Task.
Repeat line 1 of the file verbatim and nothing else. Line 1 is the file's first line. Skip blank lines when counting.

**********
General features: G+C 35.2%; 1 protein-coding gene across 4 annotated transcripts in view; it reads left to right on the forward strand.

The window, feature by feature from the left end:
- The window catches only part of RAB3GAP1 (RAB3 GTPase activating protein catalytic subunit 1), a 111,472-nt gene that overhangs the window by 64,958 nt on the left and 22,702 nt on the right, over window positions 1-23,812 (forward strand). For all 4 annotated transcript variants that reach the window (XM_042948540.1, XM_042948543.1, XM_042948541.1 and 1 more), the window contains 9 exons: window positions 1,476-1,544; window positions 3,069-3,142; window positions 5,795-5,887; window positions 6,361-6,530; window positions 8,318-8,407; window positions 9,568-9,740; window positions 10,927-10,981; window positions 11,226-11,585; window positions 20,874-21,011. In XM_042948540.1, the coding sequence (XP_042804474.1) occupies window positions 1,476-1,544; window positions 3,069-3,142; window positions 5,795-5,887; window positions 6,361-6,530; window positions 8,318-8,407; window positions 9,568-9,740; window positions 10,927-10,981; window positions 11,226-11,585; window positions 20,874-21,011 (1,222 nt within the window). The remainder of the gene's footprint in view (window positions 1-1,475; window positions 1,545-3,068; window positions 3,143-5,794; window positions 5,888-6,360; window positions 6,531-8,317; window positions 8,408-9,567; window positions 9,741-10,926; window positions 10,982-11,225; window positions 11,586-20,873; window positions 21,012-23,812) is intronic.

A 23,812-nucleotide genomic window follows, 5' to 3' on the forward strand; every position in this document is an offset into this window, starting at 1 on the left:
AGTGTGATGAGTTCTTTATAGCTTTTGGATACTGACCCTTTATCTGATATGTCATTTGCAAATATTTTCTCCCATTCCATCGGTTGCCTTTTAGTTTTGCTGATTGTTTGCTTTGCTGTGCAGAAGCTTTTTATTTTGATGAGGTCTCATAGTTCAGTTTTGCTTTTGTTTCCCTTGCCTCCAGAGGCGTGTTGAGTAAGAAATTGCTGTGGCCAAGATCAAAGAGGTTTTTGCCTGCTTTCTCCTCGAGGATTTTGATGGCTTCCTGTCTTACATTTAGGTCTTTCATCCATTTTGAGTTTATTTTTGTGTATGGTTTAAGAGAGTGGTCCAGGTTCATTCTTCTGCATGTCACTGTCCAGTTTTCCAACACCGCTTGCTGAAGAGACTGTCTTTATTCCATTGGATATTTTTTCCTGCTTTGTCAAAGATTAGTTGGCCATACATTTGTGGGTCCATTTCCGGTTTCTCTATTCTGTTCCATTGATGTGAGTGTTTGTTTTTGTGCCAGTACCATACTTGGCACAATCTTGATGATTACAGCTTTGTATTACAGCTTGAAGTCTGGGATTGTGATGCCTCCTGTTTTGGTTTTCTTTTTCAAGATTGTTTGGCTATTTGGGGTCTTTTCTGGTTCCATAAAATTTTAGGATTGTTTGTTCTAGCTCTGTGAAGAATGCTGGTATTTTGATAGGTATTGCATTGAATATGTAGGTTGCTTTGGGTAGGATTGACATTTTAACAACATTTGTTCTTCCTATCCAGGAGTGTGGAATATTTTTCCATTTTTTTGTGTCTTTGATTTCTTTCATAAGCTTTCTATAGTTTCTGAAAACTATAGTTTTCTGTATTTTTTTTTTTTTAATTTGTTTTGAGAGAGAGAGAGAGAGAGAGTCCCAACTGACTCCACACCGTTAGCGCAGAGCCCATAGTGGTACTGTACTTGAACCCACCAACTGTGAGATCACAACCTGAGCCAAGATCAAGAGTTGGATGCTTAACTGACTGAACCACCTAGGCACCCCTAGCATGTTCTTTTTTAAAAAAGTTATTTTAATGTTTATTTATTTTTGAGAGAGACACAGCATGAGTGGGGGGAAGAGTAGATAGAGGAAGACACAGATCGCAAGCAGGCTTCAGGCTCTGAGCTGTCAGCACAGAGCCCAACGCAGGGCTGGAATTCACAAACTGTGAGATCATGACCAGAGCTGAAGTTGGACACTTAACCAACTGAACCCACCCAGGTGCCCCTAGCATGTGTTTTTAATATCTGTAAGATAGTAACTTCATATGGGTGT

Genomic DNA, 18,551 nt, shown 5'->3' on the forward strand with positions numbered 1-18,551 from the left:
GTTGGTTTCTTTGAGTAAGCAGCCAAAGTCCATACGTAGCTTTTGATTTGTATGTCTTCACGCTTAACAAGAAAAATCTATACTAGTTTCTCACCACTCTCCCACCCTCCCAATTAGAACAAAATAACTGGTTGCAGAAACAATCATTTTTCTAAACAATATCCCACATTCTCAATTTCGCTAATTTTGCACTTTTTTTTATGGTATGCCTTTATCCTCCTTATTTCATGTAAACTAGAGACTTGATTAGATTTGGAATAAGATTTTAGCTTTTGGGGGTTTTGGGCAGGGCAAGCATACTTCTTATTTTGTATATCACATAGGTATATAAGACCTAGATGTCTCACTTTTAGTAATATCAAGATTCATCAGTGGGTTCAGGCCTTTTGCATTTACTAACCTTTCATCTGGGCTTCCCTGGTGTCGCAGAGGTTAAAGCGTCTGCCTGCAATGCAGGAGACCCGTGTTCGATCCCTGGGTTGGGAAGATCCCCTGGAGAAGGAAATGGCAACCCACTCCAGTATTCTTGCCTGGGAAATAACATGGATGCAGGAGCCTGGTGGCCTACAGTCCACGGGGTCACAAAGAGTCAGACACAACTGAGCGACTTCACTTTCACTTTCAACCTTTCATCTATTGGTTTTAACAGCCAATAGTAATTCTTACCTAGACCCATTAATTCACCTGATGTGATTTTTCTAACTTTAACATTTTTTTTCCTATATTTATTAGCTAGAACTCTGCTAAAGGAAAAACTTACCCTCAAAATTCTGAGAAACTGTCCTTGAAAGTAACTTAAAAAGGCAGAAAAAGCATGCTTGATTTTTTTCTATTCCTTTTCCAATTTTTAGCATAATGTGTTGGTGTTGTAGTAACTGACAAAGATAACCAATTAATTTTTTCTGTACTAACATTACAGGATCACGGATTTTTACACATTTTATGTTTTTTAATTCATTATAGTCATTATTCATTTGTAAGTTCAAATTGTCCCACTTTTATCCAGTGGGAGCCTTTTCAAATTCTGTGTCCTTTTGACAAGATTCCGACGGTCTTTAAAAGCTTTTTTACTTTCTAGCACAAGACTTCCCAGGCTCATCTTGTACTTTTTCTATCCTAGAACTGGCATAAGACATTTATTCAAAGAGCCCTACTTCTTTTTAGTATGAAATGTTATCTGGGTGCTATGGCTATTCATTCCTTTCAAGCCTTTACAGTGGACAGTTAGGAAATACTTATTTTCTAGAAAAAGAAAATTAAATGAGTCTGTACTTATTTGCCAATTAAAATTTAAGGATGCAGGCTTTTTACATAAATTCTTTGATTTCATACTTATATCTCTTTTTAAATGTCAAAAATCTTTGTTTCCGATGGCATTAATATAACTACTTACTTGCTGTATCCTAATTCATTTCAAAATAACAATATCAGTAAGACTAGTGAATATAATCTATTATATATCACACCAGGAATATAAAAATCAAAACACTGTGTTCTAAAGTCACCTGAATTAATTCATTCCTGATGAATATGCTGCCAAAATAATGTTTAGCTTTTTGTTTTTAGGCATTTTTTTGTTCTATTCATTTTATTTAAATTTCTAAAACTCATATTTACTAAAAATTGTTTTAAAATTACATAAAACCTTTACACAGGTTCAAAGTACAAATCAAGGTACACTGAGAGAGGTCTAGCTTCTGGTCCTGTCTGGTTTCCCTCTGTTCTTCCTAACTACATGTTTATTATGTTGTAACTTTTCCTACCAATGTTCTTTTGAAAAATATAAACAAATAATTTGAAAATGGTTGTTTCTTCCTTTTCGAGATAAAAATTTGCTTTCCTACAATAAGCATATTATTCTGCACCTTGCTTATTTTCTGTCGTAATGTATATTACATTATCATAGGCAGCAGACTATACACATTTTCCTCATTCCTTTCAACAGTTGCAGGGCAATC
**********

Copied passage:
General features: G+C 35.2%; 1 protein-coding gene across 4 annotated transcripts in view; it reads left to right on the forward strand.